More regulation and declining reimbursements from private payers are impeding many physicians' ability to provide care.
"The patient care path is complicated, but one antagonist bears mention: private payers," Cory Calendine, MD, orthopedic surgeon at the Bone and Joint Institute of Tennessee in Franklin, told Becker's. "Insurance companies are essentially financial vehicles. They provide no actual patient care."
Insurance companies are seeing huge profits, but physicians are seeing a narrowing list of covered services and increasing denials, Dr. Calendine said.
"This produces, at worst, less care for the patient and, at best, more burden to those delivering the care," he added.
Commercial payers' policies and protocols are also leading to more denials. Payers are tightening their policies to approve fewer patients for surgery and denying patients who previously would have been approved.
"I see payers as opportunistic," said Joe O'Brien, MD, a spine surgeon with OrthoBethesda in Maryland, and medical director of minimally invasive orthopedic spine surgery at Virginia Hospital Center in Arlington, Va. "They will deny care when they can, they will deny payment when they can, and they will provide poor contracts when they can. I'd love to see a future model where the payers were true partners with the patients and doctors."
Physicians' problems with insurers are compounded by the increasing number of prior authorizations they need to get approval for procedures before moving forward with care. Seventy-nine percent of medical groups said that payer prior authorization requirements increased in the last year, according to a poll conducted by the Medical Group Management Association March 1.
While these bureaucratic burdens are "totally understandable in our profit-driven, fee-for-service, capitalistic healthcare system," according to Jeff Clode, MD, an internal medicine specialist in Spokane, Wash., they result in "a horrible time sink because the process is so inefficient, cumbersome."
Physicians, particularly independent ones, often don't have the resources to conduct the massive administrative work required to secure reimbursements for all procedures. For some, this dilemma is creating a quota-based mindset to maintain profitability.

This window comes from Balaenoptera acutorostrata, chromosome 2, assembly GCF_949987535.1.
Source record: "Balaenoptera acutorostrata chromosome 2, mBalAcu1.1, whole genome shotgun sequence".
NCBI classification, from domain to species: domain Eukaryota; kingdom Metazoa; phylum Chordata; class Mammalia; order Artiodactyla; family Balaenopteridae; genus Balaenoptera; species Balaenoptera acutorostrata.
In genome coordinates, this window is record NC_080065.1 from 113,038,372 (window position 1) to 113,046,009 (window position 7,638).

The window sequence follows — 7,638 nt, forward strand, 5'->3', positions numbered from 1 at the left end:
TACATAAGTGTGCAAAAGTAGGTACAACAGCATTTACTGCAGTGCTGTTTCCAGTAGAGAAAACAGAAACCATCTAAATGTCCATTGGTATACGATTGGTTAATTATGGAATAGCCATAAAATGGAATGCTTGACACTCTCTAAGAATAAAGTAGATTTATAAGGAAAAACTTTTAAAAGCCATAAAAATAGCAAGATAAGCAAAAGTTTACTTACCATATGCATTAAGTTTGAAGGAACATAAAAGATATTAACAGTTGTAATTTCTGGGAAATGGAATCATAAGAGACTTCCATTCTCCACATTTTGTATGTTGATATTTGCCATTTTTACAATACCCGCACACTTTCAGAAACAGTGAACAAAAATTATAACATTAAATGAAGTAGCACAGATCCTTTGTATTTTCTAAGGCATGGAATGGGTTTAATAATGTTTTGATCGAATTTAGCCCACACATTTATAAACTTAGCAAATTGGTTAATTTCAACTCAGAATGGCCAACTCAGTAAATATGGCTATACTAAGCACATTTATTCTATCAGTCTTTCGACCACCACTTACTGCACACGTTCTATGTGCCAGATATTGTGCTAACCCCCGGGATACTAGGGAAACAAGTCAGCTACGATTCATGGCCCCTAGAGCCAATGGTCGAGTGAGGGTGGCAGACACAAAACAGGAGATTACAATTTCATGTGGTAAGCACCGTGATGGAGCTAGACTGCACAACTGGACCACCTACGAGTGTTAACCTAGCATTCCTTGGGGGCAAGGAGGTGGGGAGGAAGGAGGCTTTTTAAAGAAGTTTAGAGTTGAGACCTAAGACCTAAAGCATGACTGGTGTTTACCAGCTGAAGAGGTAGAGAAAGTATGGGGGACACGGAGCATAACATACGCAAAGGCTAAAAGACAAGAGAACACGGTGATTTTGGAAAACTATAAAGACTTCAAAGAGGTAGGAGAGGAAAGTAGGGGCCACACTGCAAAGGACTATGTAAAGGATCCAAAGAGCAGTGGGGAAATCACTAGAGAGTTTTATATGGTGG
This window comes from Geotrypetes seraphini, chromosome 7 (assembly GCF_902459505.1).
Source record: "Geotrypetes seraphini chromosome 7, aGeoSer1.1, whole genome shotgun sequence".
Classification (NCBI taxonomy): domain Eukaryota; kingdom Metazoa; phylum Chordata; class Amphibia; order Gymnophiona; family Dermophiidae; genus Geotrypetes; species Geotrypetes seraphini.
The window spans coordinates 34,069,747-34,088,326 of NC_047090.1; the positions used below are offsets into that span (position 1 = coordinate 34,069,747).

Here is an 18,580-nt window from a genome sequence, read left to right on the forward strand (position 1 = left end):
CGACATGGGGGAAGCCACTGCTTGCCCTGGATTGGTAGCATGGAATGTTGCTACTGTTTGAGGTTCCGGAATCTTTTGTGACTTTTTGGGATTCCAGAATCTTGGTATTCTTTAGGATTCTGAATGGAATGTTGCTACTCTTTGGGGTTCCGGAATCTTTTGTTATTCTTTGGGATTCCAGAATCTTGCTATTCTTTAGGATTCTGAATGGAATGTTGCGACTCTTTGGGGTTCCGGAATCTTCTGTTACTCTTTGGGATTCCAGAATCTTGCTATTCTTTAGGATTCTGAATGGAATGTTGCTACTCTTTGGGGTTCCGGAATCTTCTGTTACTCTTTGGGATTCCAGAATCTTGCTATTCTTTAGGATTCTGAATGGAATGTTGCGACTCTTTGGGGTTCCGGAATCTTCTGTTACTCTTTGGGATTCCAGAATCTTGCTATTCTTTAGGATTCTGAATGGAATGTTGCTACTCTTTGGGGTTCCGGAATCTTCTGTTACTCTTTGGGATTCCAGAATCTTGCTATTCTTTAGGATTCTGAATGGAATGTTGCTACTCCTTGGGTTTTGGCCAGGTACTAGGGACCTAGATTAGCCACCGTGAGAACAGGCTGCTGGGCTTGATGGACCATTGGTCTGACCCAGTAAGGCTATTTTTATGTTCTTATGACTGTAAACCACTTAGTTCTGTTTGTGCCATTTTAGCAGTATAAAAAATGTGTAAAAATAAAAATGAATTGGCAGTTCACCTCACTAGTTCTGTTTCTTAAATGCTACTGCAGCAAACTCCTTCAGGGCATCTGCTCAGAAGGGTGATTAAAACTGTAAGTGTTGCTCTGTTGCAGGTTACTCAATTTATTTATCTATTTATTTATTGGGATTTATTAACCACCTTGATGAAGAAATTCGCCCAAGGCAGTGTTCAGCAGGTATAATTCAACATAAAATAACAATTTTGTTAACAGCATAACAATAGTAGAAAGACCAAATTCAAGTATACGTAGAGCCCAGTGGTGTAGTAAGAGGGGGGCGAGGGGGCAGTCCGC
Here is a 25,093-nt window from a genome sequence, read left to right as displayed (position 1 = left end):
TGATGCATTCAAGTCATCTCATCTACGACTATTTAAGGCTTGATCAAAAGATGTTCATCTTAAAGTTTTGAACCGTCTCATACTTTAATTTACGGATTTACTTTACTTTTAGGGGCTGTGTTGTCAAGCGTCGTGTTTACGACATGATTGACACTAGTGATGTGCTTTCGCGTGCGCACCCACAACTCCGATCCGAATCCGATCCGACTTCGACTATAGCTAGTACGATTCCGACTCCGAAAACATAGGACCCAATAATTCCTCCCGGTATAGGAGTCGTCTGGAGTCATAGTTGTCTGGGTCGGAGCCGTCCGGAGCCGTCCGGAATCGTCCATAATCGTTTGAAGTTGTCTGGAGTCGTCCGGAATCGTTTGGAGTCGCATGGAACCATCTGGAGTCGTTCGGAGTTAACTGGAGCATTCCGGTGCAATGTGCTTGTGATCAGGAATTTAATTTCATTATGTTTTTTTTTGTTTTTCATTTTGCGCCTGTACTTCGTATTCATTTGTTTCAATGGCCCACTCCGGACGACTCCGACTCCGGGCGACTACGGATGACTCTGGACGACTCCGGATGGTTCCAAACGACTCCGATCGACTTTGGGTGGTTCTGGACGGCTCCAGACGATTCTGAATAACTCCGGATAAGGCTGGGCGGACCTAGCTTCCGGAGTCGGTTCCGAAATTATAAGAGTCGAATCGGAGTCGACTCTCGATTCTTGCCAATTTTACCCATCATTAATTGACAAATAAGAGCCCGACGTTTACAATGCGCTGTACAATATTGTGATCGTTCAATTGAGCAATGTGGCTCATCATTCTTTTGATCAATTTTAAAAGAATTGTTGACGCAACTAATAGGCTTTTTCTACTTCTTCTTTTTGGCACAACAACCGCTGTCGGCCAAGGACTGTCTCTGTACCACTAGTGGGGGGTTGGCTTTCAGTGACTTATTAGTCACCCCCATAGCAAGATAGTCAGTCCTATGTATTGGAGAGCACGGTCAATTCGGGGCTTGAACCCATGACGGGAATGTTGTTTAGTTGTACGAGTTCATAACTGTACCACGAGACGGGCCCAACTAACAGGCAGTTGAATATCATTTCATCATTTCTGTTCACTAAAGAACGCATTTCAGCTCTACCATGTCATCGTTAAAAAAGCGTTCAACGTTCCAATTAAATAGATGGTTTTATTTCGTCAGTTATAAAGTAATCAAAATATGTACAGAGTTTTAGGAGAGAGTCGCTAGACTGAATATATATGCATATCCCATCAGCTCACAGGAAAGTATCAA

"In the private practice setting, relatively low reimbursement for face-to-face patient time. coupled with increasing overhead, creates an environment where there is a mandatory minimum number of patients one has to see in a day just to keep the lights on," said Ian Armstrong, MD, neurosurgical spine specialist at Centric Health in Bakersfield, Calif.
The solution for some is bypassing the system entirely and focusing on cash payers. Physician groups and surgery centers are increasingly cutting insurers from the care delivery equation and contracting directly with employers and cash-paying patients.
Many see financial opportunity in this model. About 67 percent of employed, insured workers are covered under self-funded plan arrangements, where the employer contracts directly with healthcare providers and bears financial risk for the cost of care, according to a 2020 Health Affairs report
ASCs, such as the Surgery Center of Oklahoma, have seen success with this model. The ASC has targeted cash-paying patients since 2009, when the center's founder Keith Smith, MD, posted prices online.
"Given the difficulty with regulation around government and other third-party payers, the biggest opportunities for growth exist in companies that contract directly with patients and employer groups," said David Hardin, MD, the chief of medical innovation at Healogic in Denver. "Cash-pay surgery centers, disease-specific Centers of Excellence and direct primary care all offer improved outcomes and lower cost by removing much of the administrative cost created through the traditional third-party payer system."